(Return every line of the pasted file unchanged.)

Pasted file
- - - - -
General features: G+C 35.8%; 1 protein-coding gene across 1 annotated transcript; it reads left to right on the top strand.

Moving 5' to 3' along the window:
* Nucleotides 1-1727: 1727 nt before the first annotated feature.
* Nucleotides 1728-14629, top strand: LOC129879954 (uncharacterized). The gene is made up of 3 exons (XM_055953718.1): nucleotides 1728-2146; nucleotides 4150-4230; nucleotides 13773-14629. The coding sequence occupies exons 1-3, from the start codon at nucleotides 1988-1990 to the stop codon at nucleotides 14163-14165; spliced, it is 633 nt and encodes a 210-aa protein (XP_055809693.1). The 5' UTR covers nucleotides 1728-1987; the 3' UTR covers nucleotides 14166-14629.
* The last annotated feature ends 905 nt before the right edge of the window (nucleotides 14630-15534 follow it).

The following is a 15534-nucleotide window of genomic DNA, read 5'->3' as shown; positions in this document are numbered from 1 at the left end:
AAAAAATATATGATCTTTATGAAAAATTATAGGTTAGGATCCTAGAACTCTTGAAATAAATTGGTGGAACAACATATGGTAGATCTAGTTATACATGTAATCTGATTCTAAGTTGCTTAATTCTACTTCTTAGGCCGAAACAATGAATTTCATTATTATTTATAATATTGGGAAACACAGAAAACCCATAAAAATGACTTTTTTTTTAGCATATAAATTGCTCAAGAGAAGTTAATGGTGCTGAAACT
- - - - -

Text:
General features: G+C 35.8%; 1 protein-coding gene across 1 annotated transcript; it reads left to right on the top strand.

Moving 5' to 3' along the window:
* Nucleotides 1-1727: 1727 nt before the first annotated feature.
* Nucleotides 1728-14629, top strand: LOC129879954 (uncharacterized). The gene is made up of 3 exons (XM_055953718.1): nucleotides 1728-2146; nucleotides 4150-4230; nucleotides 13773-14629. The coding sequence occupies exons 1-3, from the start codon at nucleotides 1988-1990 to the stop codon at nucleotides 14163-14165; spliced, it is 633 nt and encodes a 210-aa protein (XP_055809693.1). The 5' UTR covers nucleotides 1728-1987; the 3' UTR covers nucleotides 14166-14629.
* The last annotated feature ends 905 nt before the right edge of the window (nucleotides 14630-15534 follow it).

The following is a 15534-nucleotide window of genomic DNA, read 5'->3' as shown; positions in this document are numbered from 1 at the left end:
AAAAAATATATGATCTTTATGAAAAATTATAGGTTAGGATCCTAGAACTCTTGAAATAAATTGGTGGAACAACATATGGTAGATCTAGTTATACATGTAATCTGATTCTAAGTTGCTTAATTCTACTTCTTAGGCCGAAACAATGAATTTCATTATTATTTATAATATTGGGAAACACAGAAAACCCATAAAAATGACTTTTTTTTTAGCATATAAATTGCTCAAGAGAAGTTAATGGTGCTGAAACT